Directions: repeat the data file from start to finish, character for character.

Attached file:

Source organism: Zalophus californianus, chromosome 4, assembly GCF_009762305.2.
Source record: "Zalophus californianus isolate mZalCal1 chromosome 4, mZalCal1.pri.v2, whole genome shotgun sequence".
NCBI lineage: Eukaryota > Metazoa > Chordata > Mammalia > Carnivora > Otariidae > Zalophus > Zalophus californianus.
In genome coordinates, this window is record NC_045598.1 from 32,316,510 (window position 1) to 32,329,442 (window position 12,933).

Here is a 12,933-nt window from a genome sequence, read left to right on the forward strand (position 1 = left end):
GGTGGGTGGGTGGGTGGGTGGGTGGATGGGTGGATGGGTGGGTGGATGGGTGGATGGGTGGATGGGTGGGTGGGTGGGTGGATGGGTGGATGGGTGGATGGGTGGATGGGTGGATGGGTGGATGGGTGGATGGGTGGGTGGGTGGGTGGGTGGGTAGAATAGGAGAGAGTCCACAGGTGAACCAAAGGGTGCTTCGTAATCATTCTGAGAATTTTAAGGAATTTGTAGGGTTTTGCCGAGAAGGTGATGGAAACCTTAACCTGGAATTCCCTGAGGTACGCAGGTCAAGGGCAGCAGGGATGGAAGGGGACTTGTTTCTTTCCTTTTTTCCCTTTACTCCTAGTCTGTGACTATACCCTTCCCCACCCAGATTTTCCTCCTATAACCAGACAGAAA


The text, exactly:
Source organism: Zalophus californianus, chromosome 4, assembly GCF_009762305.2.
Source record: "Zalophus californianus isolate mZalCal1 chromosome 4, mZalCal1.pri.v2, whole genome shotgun sequence".
NCBI lineage: Eukaryota > Metazoa > Chordata > Mammalia > Carnivora > Otariidae > Zalophus > Zalophus californianus.
In genome coordinates, this window is record NC_045598.1 from 32,316,510 (window position 1) to 32,329,442 (window position 12,933).

Here is a 12,933-nt window from a genome sequence, read left to right on the forward strand (position 1 = left end):
GGTGGGTGGGTGGGTGGGTGGGTGGATGGGTGGATGGGTGGGTGGATGGGTGGATGGGTGGATGGGTGGGTGGGTGGGTGGATGGGTGGATGGGTGGATGGGTGGATGGGTGGATGGGTGGATGGGTGGATGGGTGGGTGGGTGGGTGGGTGGGTAGAATAGGAGAGAGTCCACAGGTGAACCAAAGGGTGCTTCGTAATCATTCTGAGAATTTTAAGGAATTTGTAGGGTTTTGCCGAGAAGGTGATGGAAACCTTAACCTGGAATTCCCTGAGGTACGCAGGTCAAGGGCAGCAGGGATGGAAGGGGACTTGTTTCTTTCCTTTTTTCCCTTTACTCCTAGTCTGTGACTATACCCTTCCCCACCCAGATTTTCCTCCTATAACCAGACAGAAA